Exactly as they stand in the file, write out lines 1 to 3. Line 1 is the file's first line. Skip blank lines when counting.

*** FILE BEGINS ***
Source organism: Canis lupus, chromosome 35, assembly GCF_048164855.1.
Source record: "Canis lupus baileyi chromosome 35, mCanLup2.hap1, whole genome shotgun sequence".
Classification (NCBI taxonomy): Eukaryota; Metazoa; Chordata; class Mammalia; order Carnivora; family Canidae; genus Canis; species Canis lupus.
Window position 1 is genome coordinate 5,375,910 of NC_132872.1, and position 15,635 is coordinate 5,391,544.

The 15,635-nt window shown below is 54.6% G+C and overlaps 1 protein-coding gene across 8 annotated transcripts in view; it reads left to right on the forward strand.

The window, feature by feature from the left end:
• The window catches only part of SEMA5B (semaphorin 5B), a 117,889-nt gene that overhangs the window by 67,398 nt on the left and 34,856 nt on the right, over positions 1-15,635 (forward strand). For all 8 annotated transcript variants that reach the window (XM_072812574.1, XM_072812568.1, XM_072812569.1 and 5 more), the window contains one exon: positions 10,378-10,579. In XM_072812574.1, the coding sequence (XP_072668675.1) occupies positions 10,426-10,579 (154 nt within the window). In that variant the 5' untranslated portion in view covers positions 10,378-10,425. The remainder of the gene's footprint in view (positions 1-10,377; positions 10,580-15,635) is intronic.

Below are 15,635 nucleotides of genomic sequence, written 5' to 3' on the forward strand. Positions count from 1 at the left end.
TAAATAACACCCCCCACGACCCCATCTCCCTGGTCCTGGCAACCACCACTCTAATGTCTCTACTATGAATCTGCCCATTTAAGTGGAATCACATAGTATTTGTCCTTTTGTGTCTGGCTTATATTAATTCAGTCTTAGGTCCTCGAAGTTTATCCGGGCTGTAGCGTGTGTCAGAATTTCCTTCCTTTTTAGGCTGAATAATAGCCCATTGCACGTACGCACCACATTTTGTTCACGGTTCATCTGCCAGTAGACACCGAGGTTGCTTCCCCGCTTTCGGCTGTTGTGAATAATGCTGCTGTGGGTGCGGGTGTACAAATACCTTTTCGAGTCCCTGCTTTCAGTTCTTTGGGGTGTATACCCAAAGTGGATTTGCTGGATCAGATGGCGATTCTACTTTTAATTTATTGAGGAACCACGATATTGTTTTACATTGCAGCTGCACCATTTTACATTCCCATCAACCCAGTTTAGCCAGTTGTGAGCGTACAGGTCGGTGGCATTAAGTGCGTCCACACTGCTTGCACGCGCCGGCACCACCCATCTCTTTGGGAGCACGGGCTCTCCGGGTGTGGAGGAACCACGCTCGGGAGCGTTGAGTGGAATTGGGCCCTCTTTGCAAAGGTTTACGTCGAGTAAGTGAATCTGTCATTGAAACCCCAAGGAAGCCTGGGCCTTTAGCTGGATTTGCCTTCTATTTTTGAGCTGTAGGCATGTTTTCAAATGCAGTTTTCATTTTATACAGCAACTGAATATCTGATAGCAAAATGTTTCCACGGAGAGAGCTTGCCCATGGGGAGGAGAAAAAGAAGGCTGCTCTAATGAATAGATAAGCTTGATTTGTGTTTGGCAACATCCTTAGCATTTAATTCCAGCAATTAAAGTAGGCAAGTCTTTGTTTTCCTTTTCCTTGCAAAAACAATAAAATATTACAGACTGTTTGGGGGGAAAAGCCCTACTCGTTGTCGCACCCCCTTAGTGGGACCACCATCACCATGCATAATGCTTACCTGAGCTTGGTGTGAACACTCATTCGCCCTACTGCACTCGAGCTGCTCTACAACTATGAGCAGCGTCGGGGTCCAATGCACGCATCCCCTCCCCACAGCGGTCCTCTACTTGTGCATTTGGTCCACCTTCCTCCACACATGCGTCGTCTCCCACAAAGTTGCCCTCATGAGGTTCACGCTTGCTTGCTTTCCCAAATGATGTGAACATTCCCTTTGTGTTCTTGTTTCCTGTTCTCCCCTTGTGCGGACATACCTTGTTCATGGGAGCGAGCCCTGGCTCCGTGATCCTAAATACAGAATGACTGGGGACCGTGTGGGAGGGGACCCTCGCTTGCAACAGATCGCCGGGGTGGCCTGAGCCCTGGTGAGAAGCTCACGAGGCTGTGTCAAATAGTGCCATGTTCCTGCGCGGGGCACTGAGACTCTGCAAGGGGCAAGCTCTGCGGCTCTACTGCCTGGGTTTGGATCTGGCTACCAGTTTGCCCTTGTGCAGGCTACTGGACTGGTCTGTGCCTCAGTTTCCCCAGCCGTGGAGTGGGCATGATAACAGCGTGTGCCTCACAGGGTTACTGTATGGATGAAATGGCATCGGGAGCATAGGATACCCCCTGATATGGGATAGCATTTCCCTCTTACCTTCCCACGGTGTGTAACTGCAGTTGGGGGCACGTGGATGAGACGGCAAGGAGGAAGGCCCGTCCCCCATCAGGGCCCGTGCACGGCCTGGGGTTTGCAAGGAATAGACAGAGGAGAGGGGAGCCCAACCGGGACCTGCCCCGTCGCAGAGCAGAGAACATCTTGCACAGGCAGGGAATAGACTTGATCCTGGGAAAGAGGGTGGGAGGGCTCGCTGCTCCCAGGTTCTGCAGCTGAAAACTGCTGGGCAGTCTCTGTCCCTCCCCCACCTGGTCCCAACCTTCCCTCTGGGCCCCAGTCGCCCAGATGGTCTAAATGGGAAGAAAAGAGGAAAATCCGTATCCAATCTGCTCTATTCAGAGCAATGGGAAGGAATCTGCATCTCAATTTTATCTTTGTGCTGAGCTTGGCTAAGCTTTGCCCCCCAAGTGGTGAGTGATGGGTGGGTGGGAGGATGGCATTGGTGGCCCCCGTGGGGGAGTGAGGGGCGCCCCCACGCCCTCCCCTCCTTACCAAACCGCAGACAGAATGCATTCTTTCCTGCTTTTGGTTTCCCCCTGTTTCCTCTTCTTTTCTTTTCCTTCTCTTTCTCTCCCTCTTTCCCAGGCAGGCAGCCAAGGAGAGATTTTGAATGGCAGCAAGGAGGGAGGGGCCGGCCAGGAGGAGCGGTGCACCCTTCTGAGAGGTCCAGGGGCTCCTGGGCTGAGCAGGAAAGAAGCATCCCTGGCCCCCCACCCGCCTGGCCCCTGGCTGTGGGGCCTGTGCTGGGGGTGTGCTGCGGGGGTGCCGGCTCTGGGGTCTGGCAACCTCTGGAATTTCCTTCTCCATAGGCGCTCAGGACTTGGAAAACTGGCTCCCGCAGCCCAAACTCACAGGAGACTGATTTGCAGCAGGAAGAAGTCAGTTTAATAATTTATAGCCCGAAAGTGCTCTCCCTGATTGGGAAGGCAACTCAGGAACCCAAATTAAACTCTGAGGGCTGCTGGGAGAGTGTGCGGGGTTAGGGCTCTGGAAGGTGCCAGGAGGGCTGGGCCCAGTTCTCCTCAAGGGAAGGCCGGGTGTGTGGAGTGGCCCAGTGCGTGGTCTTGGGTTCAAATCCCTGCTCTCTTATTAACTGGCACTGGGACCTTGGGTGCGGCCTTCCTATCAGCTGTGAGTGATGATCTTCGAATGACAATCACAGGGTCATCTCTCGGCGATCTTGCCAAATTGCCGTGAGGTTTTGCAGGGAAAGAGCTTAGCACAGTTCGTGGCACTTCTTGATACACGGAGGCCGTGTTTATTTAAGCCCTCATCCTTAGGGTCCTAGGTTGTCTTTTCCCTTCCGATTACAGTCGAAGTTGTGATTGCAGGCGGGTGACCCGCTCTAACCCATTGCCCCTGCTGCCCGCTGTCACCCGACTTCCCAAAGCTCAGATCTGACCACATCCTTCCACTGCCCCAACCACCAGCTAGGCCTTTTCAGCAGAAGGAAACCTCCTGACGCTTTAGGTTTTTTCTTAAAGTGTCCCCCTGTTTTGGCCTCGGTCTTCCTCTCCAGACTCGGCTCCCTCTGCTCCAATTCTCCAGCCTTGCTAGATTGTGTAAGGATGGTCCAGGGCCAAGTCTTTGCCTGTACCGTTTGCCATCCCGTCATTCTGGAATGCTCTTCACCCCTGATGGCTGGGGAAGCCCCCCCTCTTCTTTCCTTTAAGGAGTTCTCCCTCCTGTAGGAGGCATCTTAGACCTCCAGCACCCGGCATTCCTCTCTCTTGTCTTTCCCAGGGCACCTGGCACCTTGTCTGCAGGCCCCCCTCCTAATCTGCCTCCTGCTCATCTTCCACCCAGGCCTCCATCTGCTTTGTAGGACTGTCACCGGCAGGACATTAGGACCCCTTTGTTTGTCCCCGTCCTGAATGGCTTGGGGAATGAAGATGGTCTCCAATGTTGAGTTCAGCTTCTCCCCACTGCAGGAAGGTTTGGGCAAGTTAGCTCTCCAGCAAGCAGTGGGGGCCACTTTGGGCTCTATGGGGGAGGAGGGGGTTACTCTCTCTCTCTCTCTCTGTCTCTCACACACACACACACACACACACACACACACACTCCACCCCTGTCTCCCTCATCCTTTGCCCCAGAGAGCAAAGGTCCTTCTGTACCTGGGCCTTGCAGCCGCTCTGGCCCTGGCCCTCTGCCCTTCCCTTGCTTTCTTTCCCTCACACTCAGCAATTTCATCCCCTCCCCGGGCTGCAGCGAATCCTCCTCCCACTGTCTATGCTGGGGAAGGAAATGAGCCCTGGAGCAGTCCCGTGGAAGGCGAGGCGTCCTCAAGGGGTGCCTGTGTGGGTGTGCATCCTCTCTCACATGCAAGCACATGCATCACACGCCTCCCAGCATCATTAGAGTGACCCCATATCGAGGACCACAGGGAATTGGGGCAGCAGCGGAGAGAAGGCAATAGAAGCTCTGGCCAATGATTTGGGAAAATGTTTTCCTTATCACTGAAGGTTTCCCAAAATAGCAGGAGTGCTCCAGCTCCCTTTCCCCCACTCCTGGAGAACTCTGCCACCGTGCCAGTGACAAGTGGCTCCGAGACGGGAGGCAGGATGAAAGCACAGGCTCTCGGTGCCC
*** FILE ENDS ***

Source organism: Canis lupus, chromosome 35, assembly GCF_048164855.1.
Source record: "Canis lupus baileyi chromosome 35, mCanLup2.hap1, whole genome shotgun sequence".
Classification (NCBI taxonomy): Eukaryota; Metazoa; Chordata; class Mammalia; order Carnivora; family Canidae; genus Canis; species Canis lupus.